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Int Neurourol J > Volume 19(3); 2015 > Article
Kim: Implantable Bladder Sensors for Long-term Monitoring of Bladder Volume
Voiding diaries, also called frequency volume charts, are an essential instrument to explore the voiding status of patients with lower urinary tract symptoms (LUTS) and incontinence [1]. Patients record micturition times, voided volume with or without other factors including fluid intake, incontinence, urgency, and urge incontinence over a period of days. This task is associated with patient burden, and increased recording periods decrease patient compliance [2]. Although several electronic voiding diaries have recently been developed and applied to decrease patient burden, the problem persists. Small sensors implanted in the bladder to automatically record pressure and volume and times of voiding may offer a new option for assessment and treatment of LUTS and incontinence.
Several studies have described the development of implantable bladder sensors to monitor real-time functional changes [3,4]. In this issue of International Neurourology Journal, Dakurah et al. [5] introduce several types of implantable bladder sensors and discuss specific issues regarding hermeticity, biocompatibility, telemetry, drift, power transfer, and compatibility with medical imaging tools such as computed tomography and magnetic resonance imaging. Although an unmet clinical need might enable medical device development, we clinicians should understand from an engineering viewpoint the possible improvements and emerging trends in the design of implantable bladder sensors that may overcome the current issues [6].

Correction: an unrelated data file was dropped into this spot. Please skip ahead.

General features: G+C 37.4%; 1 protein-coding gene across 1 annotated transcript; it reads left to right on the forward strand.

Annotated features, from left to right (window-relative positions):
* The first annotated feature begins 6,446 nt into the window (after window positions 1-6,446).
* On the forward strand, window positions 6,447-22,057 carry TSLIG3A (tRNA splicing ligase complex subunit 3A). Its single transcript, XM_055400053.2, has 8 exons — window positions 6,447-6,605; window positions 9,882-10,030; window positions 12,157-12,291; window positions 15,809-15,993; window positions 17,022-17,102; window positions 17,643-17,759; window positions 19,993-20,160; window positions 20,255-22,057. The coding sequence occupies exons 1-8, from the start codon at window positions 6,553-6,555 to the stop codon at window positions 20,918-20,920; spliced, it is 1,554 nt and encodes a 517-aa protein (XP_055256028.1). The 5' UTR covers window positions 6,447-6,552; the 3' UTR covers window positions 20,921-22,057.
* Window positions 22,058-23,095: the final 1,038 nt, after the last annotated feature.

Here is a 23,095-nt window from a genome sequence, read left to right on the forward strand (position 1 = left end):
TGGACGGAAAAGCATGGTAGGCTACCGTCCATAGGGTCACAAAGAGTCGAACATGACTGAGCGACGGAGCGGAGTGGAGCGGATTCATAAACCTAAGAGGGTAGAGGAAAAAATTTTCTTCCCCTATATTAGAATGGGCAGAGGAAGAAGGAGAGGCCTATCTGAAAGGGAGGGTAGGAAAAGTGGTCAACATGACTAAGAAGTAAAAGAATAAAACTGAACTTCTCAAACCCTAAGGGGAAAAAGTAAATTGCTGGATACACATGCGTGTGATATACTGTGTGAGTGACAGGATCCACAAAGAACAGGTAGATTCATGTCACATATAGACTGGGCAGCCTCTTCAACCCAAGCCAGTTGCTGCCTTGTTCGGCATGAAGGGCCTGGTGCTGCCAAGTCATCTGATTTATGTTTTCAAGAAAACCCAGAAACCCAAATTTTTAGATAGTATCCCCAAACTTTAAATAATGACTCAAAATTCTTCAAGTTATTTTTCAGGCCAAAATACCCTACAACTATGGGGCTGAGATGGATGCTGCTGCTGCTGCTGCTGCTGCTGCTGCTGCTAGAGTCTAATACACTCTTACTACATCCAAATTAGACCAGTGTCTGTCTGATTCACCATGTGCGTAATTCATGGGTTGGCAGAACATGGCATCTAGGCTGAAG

NOTES

Conflict of Interest
No potential conflict of interest relevant to this article is reported.

REFERENCES

1. Abrams P, Klevmark B. Frequency volume charts: an indispensable part of lower urinary tract assessment. Scand J Urol Nephrol Suppl 1996;179:47-53. PMID: 8908664
pmid
2. Ku JH, Jeong IG, Lim DJ, Byun SS, Paick JS, Oh SJ. Voiding diary for the evaluation of urinary incontinence and lower urinary tract symptoms: prospective assessment of patient compliance and burden. Neurourol Urodyn 2004;23:331-5. PMID: 15227650
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3. Mendez A, Belghith A, Sawan M. A DSP for sensing the bladder volume through afferent neural pathways. IEEE Trans Biomed Circuits Syst 2014;8:552-64. PMID: 24240007
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4. Melgaard J, Rijkhoff NJ. Detecting the onset of urinary bladder contractions using an implantable pressure sensor. IEEE Trans Neural Syst Rehabil Eng 2011;19:700-8. PMID: 21997323
crossref pmid
5. Dakurah MN, Koo C, Choi W, Joung YH. Implantable bladder sensors: a methodological review. Int Neurourol J 2015;19:133-41. PMID: 26620894
crossref pmid pmc pdf
6. Joung YH. Development of implantable medical devices: from an engineering perspective. Int Neurourol J 2013;17:98-106. PMID: 24143287
crossref pmid pmc
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Implantable Bladder Sensors: A Methodological Review2015 September;19(3)



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